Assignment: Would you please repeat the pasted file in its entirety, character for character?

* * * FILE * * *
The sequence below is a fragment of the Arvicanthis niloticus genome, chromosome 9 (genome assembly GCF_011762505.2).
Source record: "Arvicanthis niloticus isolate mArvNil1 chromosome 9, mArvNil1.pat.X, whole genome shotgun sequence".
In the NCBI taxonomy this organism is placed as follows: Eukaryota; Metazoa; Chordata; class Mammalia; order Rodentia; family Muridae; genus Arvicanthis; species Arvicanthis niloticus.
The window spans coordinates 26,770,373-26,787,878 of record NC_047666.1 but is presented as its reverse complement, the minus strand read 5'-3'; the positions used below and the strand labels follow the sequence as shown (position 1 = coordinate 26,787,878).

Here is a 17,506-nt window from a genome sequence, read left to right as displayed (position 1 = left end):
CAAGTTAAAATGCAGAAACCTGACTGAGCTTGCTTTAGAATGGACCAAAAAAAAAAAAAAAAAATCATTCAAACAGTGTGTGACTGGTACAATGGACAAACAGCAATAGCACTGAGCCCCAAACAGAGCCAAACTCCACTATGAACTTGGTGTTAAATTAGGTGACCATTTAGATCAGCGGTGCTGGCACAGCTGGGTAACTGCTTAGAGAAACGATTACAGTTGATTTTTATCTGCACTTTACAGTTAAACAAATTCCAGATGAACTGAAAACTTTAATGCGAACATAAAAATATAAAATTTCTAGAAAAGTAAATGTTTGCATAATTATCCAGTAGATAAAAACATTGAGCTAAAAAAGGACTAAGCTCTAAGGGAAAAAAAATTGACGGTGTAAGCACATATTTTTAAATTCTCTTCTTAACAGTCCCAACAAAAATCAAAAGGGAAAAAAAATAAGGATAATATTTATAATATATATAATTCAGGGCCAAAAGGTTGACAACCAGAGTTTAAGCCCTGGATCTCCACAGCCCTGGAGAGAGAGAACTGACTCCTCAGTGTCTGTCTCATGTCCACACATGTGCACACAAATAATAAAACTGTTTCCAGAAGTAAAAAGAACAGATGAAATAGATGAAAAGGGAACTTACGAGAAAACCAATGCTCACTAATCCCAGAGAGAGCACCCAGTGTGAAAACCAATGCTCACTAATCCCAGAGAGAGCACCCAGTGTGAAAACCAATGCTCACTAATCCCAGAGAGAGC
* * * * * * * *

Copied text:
The sequence below is a fragment of the Arvicanthis niloticus genome, chromosome 9 (genome assembly GCF_011762505.2).
Source record: "Arvicanthis niloticus isolate mArvNil1 chromosome 9, mArvNil1.pat.X, whole genome shotgun sequence".
In the NCBI taxonomy this organism is placed as follows: Eukaryota; Metazoa; Chordata; class Mammalia; order Rodentia; family Muridae; genus Arvicanthis; species Arvicanthis niloticus.
The window spans coordinates 26,770,373-26,787,878 of record NC_047666.1 but is presented as its reverse complement, the minus strand read 5'-3'; the positions used below and the strand labels follow the sequence as shown (position 1 = coordinate 26,787,878).

Here is a 17,506-nt window from a genome sequence, read left to right as displayed (position 1 = left end):
CAAGTTAAAATGCAGAAACCTGACTGAGCTTGCTTTAGAATGGACCAAAAAAAAAAAAAAAAAATCATTCAAACAGTGTGTGACTGGTACAATGGACAAACAGCAATAGCACTGAGCCCCAAACAGAGCCAAACTCCACTATGAACTTGGTGTTAAATTAGGTGACCATTTAGATCAGCGGTGCTGGCACAGCTGGGTAACTGCTTAGAGAAACGATTACAGTTGATTTTTATCTGCACTTTACAGTTAAACAAATTCCAGATGAACTGAAAACTTTAATGCGAACATAAAAATATAAAATTTCTAGAAAAGTAAATGTTTGCATAATTATCCAGTAGATAAAAACATTGAGCTAAAAAAGGACTAAGCTCTAAGGGAAAAAAAATTGACGGTGTAAGCACATATTTTTAAATTCTCTTCTTAACAGTCCCAACAAAAATCAAAAGGGAAAAAAAATAAGGATAATATTTATAATATATATAATTCAGGGCCAAAAGGTTGACAACCAGAGTTTAAGCCCTGGATCTCCACAGCCCTGGAGAGAGAGAACTGACTCCTCAGTGTCTGTCTCATGTCCACACATGTGCACACAAATAATAAAACTGTTTCCAGAAGTAAAAAGAACAGATGAAATAGATGAAAAGGGAACTTACGAGAAAACCAATGCTCACTAATCCCAGAGAGAGCACCCAGTGTGAAAACCAATGCTCACTAATCCCAGAGAGAGCACCCAGTGTGAAAACCAATGCTCACTAATCCCAGAGAGAGC